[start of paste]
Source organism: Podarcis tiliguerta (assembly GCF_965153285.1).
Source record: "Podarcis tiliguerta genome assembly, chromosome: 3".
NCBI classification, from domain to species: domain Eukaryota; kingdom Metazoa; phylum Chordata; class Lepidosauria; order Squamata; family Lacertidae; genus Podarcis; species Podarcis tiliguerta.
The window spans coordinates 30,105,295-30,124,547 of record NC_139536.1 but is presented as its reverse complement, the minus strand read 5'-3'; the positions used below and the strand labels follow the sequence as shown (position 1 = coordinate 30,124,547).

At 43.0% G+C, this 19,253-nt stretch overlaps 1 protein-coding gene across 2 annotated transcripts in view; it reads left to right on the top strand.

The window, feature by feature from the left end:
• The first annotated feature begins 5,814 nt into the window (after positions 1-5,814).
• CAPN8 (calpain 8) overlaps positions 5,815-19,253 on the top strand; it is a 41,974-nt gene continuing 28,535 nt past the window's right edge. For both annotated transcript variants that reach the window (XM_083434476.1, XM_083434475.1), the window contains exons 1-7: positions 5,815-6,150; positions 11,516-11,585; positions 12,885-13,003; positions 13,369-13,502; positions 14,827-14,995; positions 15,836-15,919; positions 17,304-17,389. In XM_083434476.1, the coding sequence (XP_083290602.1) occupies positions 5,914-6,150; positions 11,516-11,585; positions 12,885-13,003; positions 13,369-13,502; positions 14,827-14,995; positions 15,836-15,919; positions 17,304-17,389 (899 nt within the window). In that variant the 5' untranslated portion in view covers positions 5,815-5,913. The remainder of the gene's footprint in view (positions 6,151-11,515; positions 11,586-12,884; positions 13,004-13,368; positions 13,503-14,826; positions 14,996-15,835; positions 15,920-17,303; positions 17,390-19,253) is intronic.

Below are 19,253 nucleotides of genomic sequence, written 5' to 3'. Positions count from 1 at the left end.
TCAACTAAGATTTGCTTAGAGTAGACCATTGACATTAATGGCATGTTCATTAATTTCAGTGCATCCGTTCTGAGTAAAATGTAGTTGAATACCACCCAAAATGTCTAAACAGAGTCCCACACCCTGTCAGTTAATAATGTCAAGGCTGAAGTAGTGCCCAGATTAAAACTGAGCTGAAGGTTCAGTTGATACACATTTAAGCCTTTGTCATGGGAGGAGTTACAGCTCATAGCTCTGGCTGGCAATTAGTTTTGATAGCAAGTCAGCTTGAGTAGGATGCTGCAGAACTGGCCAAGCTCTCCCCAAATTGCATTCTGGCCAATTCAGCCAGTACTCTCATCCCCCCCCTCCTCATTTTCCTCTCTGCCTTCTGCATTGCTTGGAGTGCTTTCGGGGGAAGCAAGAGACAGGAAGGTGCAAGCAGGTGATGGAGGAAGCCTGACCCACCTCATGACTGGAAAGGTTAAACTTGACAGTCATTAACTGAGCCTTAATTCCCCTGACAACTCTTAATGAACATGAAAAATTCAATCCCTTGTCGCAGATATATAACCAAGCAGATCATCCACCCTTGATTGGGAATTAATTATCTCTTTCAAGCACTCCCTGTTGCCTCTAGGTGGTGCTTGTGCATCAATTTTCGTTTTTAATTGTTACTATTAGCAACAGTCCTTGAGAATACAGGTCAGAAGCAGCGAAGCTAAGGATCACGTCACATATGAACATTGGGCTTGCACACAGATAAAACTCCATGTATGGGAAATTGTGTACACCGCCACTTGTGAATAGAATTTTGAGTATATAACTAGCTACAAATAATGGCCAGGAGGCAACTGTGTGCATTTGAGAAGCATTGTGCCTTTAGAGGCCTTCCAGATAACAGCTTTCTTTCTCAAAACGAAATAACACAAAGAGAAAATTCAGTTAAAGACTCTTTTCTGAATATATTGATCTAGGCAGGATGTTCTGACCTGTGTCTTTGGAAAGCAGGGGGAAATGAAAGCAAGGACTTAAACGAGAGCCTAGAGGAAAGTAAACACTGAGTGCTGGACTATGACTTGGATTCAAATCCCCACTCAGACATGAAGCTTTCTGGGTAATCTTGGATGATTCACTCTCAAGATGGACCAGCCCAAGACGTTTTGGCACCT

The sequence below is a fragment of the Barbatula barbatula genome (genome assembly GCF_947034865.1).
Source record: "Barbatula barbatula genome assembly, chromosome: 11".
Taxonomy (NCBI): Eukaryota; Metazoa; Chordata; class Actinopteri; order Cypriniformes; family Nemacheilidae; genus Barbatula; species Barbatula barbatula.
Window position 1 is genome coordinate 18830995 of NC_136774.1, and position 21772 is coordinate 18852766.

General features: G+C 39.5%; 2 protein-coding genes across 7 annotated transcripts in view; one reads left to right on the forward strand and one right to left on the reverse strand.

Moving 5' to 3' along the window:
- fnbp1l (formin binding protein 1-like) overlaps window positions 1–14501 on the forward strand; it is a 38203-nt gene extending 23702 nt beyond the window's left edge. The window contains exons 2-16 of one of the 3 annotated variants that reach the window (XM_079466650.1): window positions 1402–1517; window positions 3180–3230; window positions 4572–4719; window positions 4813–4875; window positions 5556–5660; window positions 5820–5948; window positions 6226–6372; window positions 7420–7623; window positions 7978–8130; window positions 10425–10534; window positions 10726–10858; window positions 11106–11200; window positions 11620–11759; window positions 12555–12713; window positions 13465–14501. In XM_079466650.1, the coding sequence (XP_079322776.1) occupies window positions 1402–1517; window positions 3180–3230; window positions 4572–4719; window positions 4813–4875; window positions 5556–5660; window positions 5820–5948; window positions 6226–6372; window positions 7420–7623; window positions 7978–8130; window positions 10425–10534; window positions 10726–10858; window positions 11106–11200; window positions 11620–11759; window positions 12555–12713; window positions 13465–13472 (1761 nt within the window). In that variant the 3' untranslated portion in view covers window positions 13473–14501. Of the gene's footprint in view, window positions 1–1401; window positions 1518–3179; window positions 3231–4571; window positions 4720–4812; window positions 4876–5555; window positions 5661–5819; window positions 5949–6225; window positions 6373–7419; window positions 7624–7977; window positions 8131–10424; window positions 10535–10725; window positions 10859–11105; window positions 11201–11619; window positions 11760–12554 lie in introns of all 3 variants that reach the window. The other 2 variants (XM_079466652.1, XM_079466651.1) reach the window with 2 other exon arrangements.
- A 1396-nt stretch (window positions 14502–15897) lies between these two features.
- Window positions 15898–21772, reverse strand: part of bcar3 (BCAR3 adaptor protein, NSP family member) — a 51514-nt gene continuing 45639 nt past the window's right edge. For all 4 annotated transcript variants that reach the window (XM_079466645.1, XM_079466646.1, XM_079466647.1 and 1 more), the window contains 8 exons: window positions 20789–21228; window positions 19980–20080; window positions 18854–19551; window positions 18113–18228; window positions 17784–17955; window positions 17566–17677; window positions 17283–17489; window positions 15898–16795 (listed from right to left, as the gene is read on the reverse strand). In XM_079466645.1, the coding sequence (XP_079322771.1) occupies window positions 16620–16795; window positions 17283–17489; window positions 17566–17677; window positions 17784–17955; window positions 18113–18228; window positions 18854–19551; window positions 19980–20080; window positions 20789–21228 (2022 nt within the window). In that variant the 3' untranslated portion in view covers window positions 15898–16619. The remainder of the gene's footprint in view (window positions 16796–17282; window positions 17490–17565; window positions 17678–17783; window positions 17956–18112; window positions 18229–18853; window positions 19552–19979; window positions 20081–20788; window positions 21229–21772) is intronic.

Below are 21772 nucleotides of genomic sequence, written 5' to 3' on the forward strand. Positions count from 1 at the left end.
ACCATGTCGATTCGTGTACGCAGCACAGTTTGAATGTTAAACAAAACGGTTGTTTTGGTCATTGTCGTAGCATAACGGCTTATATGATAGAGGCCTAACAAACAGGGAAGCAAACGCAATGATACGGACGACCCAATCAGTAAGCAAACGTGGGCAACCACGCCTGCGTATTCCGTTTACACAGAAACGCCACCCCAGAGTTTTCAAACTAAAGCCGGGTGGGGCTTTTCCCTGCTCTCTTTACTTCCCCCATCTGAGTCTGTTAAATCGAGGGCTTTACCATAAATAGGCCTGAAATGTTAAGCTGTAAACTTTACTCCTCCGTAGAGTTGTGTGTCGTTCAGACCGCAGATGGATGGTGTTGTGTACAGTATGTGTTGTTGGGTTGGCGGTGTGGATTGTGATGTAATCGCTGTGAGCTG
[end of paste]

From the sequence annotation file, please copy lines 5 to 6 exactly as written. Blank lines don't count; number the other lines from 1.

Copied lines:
At 43.0% G+C, this 19,253-nt stretch overlaps 1 protein-coding gene across 2 annotated transcripts in view; it reads left to right on the top strand.

The window, feature by feature from the left end: